Sarah Palin Reloads on 'Blood Libel'

No, she won't go away. Yippee.

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Sarah Palin's right and you're wrong. And "you" in this case is the rest of society. Today's topic? The meaning of the phrase "blood libel."

Palin used the loaded phrase in the wake of the Tucson shootings. "Journalists and pundits should not manufacture a blood libel that serves only to incite the very hatred and violence they purport to condemn," she said. [ See a photo gallery of the aftermath of the Tucson shooting.]

The phrase has a specific meaning relating to centuries of malicious rumors aimed at Jews, vile myths about secret, bloody rituals and such. This isn't a partisan argument so much as a matter of history. As such, many observers questioned whether Palin had any idea what she was saying when she said it. The answer seems to not only be, to paraphrase Palin herself, "no" but " hell no." [ Read the U.S. News debate: Has political rhetoric gotten dangerously extreme.]

Appearing on Sean Hannity's Fox News show Monday night, Palin argued that her use of the phrase was entirely correct and that everyone else just didn't know what they were talking about:

Blood libel obviously means being falsely accused of having blood on your hands. In this case, that's exactly what was going on... Just two days before, an op-ed in The Wall Street Journal had that term in its title. And that term has been used for eons.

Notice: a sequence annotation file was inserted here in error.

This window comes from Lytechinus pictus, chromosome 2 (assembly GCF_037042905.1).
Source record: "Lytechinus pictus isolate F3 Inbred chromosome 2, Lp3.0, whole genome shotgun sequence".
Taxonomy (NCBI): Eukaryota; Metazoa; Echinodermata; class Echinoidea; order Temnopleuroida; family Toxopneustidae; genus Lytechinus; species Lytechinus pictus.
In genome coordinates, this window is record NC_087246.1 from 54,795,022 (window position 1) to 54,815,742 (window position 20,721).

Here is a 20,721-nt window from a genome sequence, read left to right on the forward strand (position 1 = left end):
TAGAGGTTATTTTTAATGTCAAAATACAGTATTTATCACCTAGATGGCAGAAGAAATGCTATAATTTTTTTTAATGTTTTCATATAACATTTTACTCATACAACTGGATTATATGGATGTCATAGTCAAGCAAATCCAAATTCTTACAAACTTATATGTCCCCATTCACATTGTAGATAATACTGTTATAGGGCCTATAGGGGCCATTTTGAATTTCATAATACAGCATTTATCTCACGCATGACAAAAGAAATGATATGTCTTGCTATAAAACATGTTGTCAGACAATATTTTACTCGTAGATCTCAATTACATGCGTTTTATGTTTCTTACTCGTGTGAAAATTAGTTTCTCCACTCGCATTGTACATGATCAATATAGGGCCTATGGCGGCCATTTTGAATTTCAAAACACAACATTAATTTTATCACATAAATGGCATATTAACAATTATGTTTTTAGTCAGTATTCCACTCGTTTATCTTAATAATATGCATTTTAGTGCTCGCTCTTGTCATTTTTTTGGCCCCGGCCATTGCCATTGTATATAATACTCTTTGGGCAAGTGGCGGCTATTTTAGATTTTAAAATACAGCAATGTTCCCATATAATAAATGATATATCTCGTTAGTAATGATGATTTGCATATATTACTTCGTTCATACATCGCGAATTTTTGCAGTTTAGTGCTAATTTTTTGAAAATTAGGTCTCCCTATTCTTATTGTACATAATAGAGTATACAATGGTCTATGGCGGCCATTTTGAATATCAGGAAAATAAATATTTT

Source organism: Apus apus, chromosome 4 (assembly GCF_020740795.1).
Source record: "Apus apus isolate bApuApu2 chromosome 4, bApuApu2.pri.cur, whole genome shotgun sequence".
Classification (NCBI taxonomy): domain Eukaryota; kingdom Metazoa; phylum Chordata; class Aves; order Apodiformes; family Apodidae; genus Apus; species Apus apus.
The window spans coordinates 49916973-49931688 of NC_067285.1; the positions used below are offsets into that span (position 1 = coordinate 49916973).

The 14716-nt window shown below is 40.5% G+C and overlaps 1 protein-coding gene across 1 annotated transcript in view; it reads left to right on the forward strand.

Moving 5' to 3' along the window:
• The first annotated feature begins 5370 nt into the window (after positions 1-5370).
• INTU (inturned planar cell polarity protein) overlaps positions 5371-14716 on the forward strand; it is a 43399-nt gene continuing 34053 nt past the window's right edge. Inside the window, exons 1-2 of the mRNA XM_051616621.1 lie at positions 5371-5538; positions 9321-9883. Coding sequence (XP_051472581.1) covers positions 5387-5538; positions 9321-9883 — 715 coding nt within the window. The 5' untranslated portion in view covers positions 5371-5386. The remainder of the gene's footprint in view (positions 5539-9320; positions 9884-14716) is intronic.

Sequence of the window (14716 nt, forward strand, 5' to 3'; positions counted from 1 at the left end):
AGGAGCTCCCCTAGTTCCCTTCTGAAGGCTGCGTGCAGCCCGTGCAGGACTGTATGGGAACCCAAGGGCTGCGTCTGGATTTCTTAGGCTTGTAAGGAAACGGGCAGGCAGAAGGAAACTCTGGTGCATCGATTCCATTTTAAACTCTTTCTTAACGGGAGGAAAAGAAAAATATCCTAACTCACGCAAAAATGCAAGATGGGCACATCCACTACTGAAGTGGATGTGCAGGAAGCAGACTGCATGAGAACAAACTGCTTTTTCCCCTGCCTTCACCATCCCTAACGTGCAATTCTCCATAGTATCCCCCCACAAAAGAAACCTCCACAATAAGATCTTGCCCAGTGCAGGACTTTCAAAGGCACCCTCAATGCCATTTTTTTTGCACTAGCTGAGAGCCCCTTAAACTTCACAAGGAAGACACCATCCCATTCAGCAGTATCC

In other words, since Palin was unaware of the phrase's history, that history must be wrong. As Gawker's Max Read puts it:

Obviously. Obviously! Yes, it obviously means "being falsely accused of having blood on your hands," if you are Jewish, and the context is that someone is falsely accusing of having the blood of murdered children on your hands, as you perform religious rituals. I can't believe the nerve of some liberals, insisting that a term used to describe a specific and pernicious anti-Semitic myth not be hijacked by a narcissistic failed sports reporter as part of her eternal victimhood parade. The term has been used "for eons" (to describe a centuries old accusation about Jews)! Eons!

And as Time's Alex Altman notes, Palin could have easily made the whole controversy disappear, but for her Bush-ian inability to admit error:

...what's really striking is her basic inability -- or calculated unwillingness? --  to acknowledge the legitimacy of other people's views. Her critics are always the same cabal of America-haters cooking up plots to stifle the truth, silence patriotic debate or steal your freedom. For what it's worth, I don't think Palin meant to tap into an old anti-Semitic trope with the "blood libel" remark. But it would have been easy enough to simply say that no malice was intended and she regretted if anyone was offended by the phrase. And yet, she would never. You don't retreat, you reload. (Rhetorically, I know.)

Reload indeed. But even Palin must realize that when Newt Gingrich is suggesting you tone it down you might be going a bit too far. [ See editorial cartoons about Palin.]